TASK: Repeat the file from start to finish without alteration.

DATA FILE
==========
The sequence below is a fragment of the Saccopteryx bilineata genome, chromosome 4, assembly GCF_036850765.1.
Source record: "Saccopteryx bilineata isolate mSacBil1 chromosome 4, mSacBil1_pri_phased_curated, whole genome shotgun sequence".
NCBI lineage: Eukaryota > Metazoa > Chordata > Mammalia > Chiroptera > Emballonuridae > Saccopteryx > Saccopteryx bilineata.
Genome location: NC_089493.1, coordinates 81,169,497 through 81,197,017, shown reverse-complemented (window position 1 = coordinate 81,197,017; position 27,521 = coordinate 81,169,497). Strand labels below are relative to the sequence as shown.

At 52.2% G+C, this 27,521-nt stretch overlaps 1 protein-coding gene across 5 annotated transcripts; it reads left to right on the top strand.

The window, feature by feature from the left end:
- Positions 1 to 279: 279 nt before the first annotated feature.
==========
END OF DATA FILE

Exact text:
The sequence below is a fragment of the Saccopteryx bilineata genome, chromosome 4, assembly GCF_036850765.1.
Source record: "Saccopteryx bilineata isolate mSacBil1 chromosome 4, mSacBil1_pri_phased_curated, whole genome shotgun sequence".
NCBI lineage: Eukaryota > Metazoa > Chordata > Mammalia > Chiroptera > Emballonuridae > Saccopteryx > Saccopteryx bilineata.
Genome location: NC_089493.1, coordinates 81,169,497 through 81,197,017, shown reverse-complemented (window position 1 = coordinate 81,197,017; position 27,521 = coordinate 81,169,497). Strand labels below are relative to the sequence as shown.

At 52.2% G+C, this 27,521-nt stretch overlaps 1 protein-coding gene across 5 annotated transcripts; it reads left to right on the top strand.

The window, feature by feature from the left end:
- Positions 1 to 279: 279 nt before the first annotated feature.